Gymnastics has been my passion since I was two years old, and after almost 14 years of doing this sport I began to wonder. Where did gymnastics even come from? It was difficult to imagine how someone could even invent something like gymnastics, so I decided to find out.
Men’s gymnastics is a sport that dates back thousands of years, with the earliest recorded evidence of gymnastics being practiced by the ancient Greeks. In fact, the word “gymnastics” itself comes from the Greek word “gymnos,” which means “naked,” as the ancient Greeks believed that physical exercise should be performed in the nude.
These early civilizations used gymnastics as a way to train soldiers and prepare them for battle. They believed that physical strength and agility were essential for success in war, and so they placed a great emphasis on gymnastics as a means of training their soldiers.
But how did gymnastics go from an ancient Greek training method for warriors to the sport we know today? Well in large part it was due to Friedrich Ludwig Jahn, also known as the “Turnvater,” or “father of gymnastics.” He was a German educator and nationalist who is credited with being the founder of modern men’s gymnastics. Jahn founded the first gymnastics club in Germany in 1811, which he called the “Turnverein,” or “gymnastics club.” The first gymnastics club Jahn created was constructed outside, and consisted of several wooden climbing structures, as well as early forms of the parallel bars, pommel horse, rings, and highbar.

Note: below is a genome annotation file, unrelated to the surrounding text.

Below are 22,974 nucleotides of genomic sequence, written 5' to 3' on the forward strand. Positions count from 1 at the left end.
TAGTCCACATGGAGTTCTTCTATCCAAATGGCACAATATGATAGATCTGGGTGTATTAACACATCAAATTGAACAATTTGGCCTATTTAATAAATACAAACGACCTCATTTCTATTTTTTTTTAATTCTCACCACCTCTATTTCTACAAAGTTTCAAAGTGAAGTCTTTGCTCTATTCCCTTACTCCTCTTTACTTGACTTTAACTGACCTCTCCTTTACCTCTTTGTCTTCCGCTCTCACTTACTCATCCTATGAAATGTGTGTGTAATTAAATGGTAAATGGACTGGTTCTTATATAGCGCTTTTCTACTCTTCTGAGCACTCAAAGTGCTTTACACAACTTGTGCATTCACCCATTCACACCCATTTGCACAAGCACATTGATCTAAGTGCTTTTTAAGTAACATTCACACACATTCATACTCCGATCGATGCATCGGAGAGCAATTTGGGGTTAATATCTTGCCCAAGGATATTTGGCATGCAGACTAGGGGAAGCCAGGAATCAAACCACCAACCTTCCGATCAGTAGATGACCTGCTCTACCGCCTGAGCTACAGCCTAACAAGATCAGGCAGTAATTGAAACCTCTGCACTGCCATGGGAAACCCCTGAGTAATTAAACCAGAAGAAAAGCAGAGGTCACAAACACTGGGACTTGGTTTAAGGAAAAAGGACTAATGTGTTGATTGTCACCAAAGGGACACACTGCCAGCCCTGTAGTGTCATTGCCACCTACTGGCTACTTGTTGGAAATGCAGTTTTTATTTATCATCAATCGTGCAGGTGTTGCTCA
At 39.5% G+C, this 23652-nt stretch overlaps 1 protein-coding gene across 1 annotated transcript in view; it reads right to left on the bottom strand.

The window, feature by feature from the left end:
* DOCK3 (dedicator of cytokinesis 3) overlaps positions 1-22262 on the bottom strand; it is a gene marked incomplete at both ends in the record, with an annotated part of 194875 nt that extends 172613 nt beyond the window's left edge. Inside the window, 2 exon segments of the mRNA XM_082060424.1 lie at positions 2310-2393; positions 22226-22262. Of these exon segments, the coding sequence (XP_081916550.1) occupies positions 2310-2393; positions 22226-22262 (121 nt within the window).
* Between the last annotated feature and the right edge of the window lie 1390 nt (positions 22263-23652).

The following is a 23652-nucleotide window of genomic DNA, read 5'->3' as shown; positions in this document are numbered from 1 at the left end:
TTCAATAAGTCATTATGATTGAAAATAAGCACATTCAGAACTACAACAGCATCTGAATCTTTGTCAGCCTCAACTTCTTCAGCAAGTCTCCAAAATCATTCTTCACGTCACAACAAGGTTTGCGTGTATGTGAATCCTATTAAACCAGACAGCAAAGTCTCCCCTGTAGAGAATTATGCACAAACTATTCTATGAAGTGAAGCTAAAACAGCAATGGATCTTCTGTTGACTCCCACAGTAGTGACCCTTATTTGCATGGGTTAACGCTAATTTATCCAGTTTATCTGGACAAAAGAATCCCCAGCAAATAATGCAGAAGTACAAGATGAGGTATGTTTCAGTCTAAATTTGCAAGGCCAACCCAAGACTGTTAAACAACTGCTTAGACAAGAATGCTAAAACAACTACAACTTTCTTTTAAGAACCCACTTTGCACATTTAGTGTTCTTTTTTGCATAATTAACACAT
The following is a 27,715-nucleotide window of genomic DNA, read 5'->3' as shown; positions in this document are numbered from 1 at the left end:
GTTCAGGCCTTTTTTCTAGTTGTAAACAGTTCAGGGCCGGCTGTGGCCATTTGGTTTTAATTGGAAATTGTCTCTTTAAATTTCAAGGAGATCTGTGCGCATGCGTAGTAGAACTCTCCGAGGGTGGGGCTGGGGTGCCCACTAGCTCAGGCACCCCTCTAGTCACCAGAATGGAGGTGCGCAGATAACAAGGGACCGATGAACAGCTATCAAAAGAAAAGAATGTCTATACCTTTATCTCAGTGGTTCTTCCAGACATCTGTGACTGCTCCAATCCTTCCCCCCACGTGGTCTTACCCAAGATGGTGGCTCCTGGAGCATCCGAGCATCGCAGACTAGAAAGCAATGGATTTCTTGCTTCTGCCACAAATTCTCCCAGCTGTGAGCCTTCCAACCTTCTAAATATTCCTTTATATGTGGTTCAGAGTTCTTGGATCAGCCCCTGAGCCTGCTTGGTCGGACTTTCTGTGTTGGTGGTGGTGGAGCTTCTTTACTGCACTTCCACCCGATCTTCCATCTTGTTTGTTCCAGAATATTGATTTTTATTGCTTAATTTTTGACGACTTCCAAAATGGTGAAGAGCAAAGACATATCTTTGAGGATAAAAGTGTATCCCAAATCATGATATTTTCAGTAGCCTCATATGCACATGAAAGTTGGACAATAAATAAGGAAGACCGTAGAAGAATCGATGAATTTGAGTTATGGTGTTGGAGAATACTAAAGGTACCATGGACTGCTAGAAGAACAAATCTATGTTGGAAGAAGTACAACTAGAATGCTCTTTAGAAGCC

Jahn was enraged by the sights of Napoleon taking over his homeland of Prussia, he decided that he would empower his people into taking arms by training them using gymnastic movements.
As a result of Jahn’s attempts at empowering the people to fight against Napoleon, his outdoor gymnastics facility was eventually closed in 1819. However several turnplatz inspired gyms started opening in the United States during 1825, and gymnastics continued to gain popularity until its eventual inclusion in the first modern olympic games in 1896. There were 6 individual events competed at these games, parallel bars, horizontal bar, vault, rings, pommel horse, and rope climbing.
At the 1920 olympics in Antwerp Belgium, the floor exercise was competed for the first time. However the routines most likely consisted mainly of calisthenic movements as opposed to tumbling. At the 1936 Olympics, we can finally start to see modern men’s gymnastics take shape. The men competed only on floor, pommel horse, rings, vault, parallel bars, and high bar. There was no rope climbing, calisthenics, or any other unrelated gymnastics movement at this Olympics.
Gymnastics continued to evolve during the 1900’s before experiencing a boom in popularity during the cold war, when countries began to view the olympics as a way to passively one up each other. The Olympics went from a sporting event, to more of a cultural war between countries, and it still remains this way to this day. However the boom in popularity was mostly on the women’s side of gymnastics, with gymnasts like Olga Korbut gaining worldwide popularity for her skills.
Men’s gymnastics has continued to evolve to this day, with new and more difficult skills being created all the time. Almost impossible movements such as triple backflips on the floor, to backflips with two twists over the highbar being done.
However men’s gymnastics never quite gained the same popularity as women’s gymnastics, and in recent years with title nine colleges have begun to cut their men’s gymnastics teams, as well as many other smaller sports teams, in order to allocate funding for more women’s sports. Over the last 60 years, the number of collegiate men’s gymnastics teams has gone from 200 in 1960, to just 13 this year. While the future of men’s gymnastics becomes uncertain, it is still one of the most incredible and difficult sports on the planet.